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Vibrant Environment

Improving Indoor Air Quality in Schools During the Pandemic . . . and Beyond

school
Tobie Bernstein
Thursday, October 22, 2020

The novel coronavirus has focused public attention on the indoor environment as never before. Even though most people in the United States spent the large majority of their time indoors before the pandemic, COVID-19 has increased awareness of the connection between indoor air quality and health. In addition to cleaning and disinfecting, technical topics such as building ventilation and filtration are now the subject of articles in popular media, not to mention conversations around the (virtual) water cooler and the school listserv.

Heading Down Different Paths: An Update on PFAS Regulatory Developments in Northeastern States and at the Federal Level

water
David McSweeney
Gregory Wall
Michael Altieri
Monday, October 19, 2020

In May 2016, EPA issued a lifetime Health Advisory (HA) of 70 parts per trillion (0.07 ug/L) for the combination of two per- and polyfluoroalkyl substances (PFAS) chemicals, PFOS and PFOA, in drinking water. EPA’s HA is not enforceable or regulatory—it provides technical information to state agencies and other public health officials on health effects, analytical methodologies, and treatment technologies associated with drinking water contamination. In EPA’s subsequent 2019 PFAS Action Plan, EPA noted that over 4,000 PFAS may have been manufactured and used in a variety of industries around the world since they were first synthesized in the 1940s. Because PFAS are water soluble, over time PFAS from firefighting foam, manufacturing sites, landfills, spills, air deposition from factories and other releases can seep into surface soils and potentially percolate into groundwater, thus implicating drinking water sources.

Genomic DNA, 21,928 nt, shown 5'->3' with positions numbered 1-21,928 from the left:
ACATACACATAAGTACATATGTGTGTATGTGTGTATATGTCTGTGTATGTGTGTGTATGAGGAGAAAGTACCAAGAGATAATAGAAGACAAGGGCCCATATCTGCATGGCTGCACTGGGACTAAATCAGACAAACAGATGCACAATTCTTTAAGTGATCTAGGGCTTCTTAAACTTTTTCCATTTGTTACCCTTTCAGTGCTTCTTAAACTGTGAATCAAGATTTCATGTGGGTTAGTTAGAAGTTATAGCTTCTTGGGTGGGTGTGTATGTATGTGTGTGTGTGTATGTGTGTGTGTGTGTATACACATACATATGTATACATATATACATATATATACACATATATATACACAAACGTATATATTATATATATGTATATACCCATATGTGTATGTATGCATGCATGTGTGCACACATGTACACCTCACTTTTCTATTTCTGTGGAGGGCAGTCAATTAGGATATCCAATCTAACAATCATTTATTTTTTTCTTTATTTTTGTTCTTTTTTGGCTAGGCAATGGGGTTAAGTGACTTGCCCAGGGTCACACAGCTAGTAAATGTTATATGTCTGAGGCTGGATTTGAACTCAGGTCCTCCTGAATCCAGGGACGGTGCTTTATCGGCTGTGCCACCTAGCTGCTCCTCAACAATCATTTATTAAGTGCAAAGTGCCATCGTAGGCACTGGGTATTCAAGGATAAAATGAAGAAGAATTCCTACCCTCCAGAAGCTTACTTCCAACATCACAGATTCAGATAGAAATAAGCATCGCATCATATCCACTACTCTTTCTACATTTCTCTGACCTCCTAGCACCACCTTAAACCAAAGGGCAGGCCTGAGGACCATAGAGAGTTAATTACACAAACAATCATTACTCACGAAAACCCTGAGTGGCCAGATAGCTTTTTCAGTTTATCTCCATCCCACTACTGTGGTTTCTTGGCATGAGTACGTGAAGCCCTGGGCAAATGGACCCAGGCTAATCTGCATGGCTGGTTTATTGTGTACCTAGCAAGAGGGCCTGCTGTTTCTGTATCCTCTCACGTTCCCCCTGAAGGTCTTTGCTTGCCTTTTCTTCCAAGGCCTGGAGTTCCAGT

Remembering Justice Ginsburg, An Environmental Champion

rbg
Robert Percival
Tuesday, October 13, 2020

The untimely death of Justice Ruth Bader Ginsburg is a sharp setback for environ­mental protection law. The Court loses the justice who had been the most sympathetic to environ­mental concerns during her more than 27 years on the highest court of the land. Her greatest achieve­ment on behalf of the environment was her majority opinion in 2000 in Friends of the Earth v. Laidlaw En­vironmental Services. This decision slammed the brakes on Justice An­tonin Scalia’s long-time campaign to deny environmentalists standing to sue.

Discounting Benefits of Saving Human Life

money
Stephen R. Dujack
Wednesday, October 7, 2020

Environmental Protection Agency chief Andrew Wheeler proudly details the administration’s deregulatory record in a Newsweek opinion article published in late July. He frames his success story within President Trump’s January 2017 executive order requiring agencies to eliminate two regulations for each new one. While Wheeler touts the avoided costs, he doesn’t mention the avoided benefits the repealed rules would have provided.

The Real Propaganda on Race

leaf
Scott Fulton
Tuesday, September 22, 2020

It’s easy to grow numb in the face of the parade of problems our country has been experiencing, but news of the Trump Administration’s recent decision to defund diversity training across the federal government and to try to prevent federal contractors and grantees from engaging in such training jolted me with the force of a defibrillator. It is shocking that in the midst of a period of the worst racial unrest in many decades, this is what the Administration is bringing forward.